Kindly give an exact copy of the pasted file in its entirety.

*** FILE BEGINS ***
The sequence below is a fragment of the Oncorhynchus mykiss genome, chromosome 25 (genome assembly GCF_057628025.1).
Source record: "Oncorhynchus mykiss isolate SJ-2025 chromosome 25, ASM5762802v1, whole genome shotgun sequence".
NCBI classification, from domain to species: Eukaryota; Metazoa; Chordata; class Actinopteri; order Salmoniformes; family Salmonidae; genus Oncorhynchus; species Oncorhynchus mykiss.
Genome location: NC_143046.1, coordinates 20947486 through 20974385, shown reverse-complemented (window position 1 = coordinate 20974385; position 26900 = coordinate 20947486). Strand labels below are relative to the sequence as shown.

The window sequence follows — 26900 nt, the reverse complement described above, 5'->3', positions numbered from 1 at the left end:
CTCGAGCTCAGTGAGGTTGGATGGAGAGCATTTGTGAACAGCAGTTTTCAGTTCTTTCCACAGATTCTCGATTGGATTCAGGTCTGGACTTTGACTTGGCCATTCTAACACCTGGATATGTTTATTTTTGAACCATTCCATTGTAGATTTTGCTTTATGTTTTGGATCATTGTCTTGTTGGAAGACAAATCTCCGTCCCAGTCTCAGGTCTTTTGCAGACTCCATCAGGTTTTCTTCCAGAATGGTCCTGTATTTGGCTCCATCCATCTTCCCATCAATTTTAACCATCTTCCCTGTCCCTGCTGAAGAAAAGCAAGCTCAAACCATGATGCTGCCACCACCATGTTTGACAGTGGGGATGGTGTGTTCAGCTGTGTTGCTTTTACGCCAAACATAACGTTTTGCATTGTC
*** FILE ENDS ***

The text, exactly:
The sequence below is a fragment of the Oncorhynchus mykiss genome, chromosome 25 (genome assembly GCF_057628025.1).
Source record: "Oncorhynchus mykiss isolate SJ-2025 chromosome 25, ASM5762802v1, whole genome shotgun sequence".
NCBI classification, from domain to species: Eukaryota; Metazoa; Chordata; class Actinopteri; order Salmoniformes; family Salmonidae; genus Oncorhynchus; species Oncorhynchus mykiss.
Genome location: NC_143046.1, coordinates 20947486 through 20974385, shown reverse-complemented (window position 1 = coordinate 20974385; position 26900 = coordinate 20947486). Strand labels below are relative to the sequence as shown.

The window sequence follows — 26900 nt, the reverse complement described above, 5'->3', positions numbered from 1 at the left end:
CTCGAGCTCAGTGAGGTTGGATGGAGAGCATTTGTGAACAGCAGTTTTCAGTTCTTTCCACAGATTCTCGATTGGATTCAGGTCTGGACTTTGACTTGGCCATTCTAACACCTGGATATGTTTATTTTTGAACCATTCCATTGTAGATTTTGCTTTATGTTTTGGATCATTGTCTTGTTGGAAGACAAATCTCCGTCCCAGTCTCAGGTCTTTTGCAGACTCCATCAGGTTTTCTTCCAGAATGGTCCTGTATTTGGCTCCATCCATCTTCCCATCAATTTTAACCATCTTCCCTGTCCCTGCTGAAGAAAAGCAAGCTCAAACCATGATGCTGCCACCACCATGTTTGACAGTGGGGATGGTGTGTTCAGCTGTGTTGCTTTTACGCCAAACATAACGTTTTGCATTGTC